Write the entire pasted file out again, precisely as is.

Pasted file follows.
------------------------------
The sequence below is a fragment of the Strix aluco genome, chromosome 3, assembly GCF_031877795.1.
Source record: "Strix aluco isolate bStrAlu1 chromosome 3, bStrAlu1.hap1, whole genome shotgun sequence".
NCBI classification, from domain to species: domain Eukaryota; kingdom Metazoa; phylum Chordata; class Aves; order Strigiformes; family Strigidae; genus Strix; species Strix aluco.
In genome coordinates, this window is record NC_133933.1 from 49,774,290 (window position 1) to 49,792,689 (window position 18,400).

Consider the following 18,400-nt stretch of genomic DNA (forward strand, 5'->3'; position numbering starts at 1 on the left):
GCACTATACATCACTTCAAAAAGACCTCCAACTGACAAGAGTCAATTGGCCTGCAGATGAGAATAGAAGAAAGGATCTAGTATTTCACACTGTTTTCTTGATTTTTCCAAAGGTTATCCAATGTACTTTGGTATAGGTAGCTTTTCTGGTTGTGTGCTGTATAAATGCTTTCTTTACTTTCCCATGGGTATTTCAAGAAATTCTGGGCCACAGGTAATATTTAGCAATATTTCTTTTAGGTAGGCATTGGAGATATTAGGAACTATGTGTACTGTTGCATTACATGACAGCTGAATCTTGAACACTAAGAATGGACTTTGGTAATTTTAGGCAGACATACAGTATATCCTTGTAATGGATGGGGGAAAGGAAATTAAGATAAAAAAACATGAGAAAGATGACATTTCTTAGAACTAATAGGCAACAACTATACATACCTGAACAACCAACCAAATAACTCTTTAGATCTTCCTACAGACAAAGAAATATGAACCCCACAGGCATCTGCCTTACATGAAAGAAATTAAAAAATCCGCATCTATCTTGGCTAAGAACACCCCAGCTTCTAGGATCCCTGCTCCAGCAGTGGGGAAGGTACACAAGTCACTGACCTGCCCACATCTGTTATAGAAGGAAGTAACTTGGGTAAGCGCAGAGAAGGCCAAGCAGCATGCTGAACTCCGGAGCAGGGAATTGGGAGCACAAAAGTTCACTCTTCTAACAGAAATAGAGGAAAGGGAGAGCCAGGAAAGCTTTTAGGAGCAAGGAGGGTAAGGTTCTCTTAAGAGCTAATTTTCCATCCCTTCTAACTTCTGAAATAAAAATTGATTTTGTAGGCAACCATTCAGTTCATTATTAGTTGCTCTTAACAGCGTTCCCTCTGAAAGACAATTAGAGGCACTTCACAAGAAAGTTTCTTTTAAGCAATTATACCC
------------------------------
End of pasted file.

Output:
The sequence below is a fragment of the Strix aluco genome, chromosome 3, assembly GCF_031877795.1.
Source record: "Strix aluco isolate bStrAlu1 chromosome 3, bStrAlu1.hap1, whole genome shotgun sequence".
NCBI classification, from domain to species: domain Eukaryota; kingdom Metazoa; phylum Chordata; class Aves; order Strigiformes; family Strigidae; genus Strix; species Strix aluco.
In genome coordinates, this window is record NC_133933.1 from 49,774,290 (window position 1) to 49,792,689 (window position 18,400).

Consider the following 18,400-nt stretch of genomic DNA (forward strand, 5'->3'; position numbering starts at 1 on the left):
GCACTATACATCACTTCAAAAAGACCTCCAACTGACAAGAGTCAATTGGCCTGCAGATGAGAATAGAAGAAAGGATCTAGTATTTCACACTGTTTTCTTGATTTTTCCAAAGGTTATCCAATGTACTTTGGTATAGGTAGCTTTTCTGGTTGTGTGCTGTATAAATGCTTTCTTTACTTTCCCATGGGTATTTCAAGAAATTCTGGGCCACAGGTAATATTTAGCAATATTTCTTTTAGGTAGGCATTGGAGATATTAGGAACTATGTGTACTGTTGCATTACATGACAGCTGAATCTTGAACACTAAGAATGGACTTTGGTAATTTTAGGCAGACATACAGTATATCCTTGTAATGGATGGGGGAAAGGAAATTAAGATAAAAAAACATGAGAAAGATGACATTTCTTAGAACTAATAGGCAACAACTATACATACCTGAACAACCAACCAAATAACTCTTTAGATCTTCCTACAGACAAAGAAATATGAACCCCACAGGCATCTGCCTTACATGAAAGAAATTAAAAAATCCGCATCTATCTTGGCTAAGAACACCCCAGCTTCTAGGATCCCTGCTCCAGCAGTGGGGAAGGTACACAAGTCACTGACCTGCCCACATCTGTTATAGAAGGAAGTAACTTGGGTAAGCGCAGAGAAGGCCAAGCAGCATGCTGAACTCCGGAGCAGGGAATTGGGAGCACAAAAGTTCACTCTTCTAACAGAAATAGAGGAAAGGGAGAGCCAGGAAAGCTTTTAGGAGCAAGGAGGGTAAGGTTCTCTTAAGAGCTAATTTTCCATCCCTTCTAACTTCTGAAATAAAAATTGATTTTGTAGGCAACCATTCAGTTCATTATTAGTTGCTCTTAACAGCGTTCCCTCTGAAAGACAATTAGAGGCACTTCACAAGAAAGTTTCTTTTAAGCAATTATACCC